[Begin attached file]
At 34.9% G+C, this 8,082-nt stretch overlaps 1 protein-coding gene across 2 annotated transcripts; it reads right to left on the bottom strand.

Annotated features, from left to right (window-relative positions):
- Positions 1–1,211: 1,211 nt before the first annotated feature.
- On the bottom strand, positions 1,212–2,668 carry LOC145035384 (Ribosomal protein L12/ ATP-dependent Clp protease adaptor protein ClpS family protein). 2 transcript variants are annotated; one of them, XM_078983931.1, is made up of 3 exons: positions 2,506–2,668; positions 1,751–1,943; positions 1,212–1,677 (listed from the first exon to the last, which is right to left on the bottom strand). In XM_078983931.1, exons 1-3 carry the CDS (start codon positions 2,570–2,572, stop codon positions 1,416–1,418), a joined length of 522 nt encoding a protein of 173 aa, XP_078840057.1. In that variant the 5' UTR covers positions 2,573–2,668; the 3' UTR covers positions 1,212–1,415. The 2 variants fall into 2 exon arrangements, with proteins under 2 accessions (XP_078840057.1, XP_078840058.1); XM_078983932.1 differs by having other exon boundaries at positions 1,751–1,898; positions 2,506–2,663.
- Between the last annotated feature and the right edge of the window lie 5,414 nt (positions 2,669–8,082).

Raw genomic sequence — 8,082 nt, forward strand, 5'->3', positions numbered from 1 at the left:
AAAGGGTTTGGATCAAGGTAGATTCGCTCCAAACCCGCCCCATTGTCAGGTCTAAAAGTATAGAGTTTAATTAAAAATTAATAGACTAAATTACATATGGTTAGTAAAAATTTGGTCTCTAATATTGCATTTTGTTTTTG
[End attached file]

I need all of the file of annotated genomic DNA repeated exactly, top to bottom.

At 34.9% G+C, this 8,082-nt stretch overlaps 1 protein-coding gene across 2 annotated transcripts; it reads right to left on the bottom strand.

Annotated features, from left to right (window-relative positions):
- Positions 1–1,211: 1,211 nt before the first annotated feature.
- On the bottom strand, positions 1,212–2,668 carry LOC145035384 (Ribosomal protein L12/ ATP-dependent Clp protease adaptor protein ClpS family protein). 2 transcript variants are annotated; one of them, XM_078983931.1, is made up of 3 exons: positions 2,506–2,668; positions 1,751–1,943; positions 1,212–1,677 (listed from the first exon to the last, which is right to left on the bottom strand). In XM_078983931.1, exons 1-3 carry the CDS (start codon positions 2,570–2,572, stop codon positions 1,416–1,418), a joined length of 522 nt encoding a protein of 173 aa, XP_078840057.1. In that variant the 5' UTR covers positions 2,573–2,668; the 3' UTR covers positions 1,212–1,415. The 2 variants fall into 2 exon arrangements, with proteins under 2 accessions (XP_078840057.1, XP_078840058.1); XM_078983932.1 differs by having other exon boundaries at positions 1,751–1,898; positions 2,506–2,663.
- Between the last annotated feature and the right edge of the window lie 5,414 nt (positions 2,669–8,082).

Raw genomic sequence — 8,082 nt, forward strand, 5'->3', positions numbered from 1 at the left:
AAAGGGTTTGGATCAAGGTAGATTCGCTCCAAACCCGCCCCATTGTCAGGTCTAAAAGTATAGAGTTTAATTAAAAATTAATAGACTAAATTACATATGGTTAGTAAAAATTTGGTCTCTAATATTGCATTTTGTTTTTG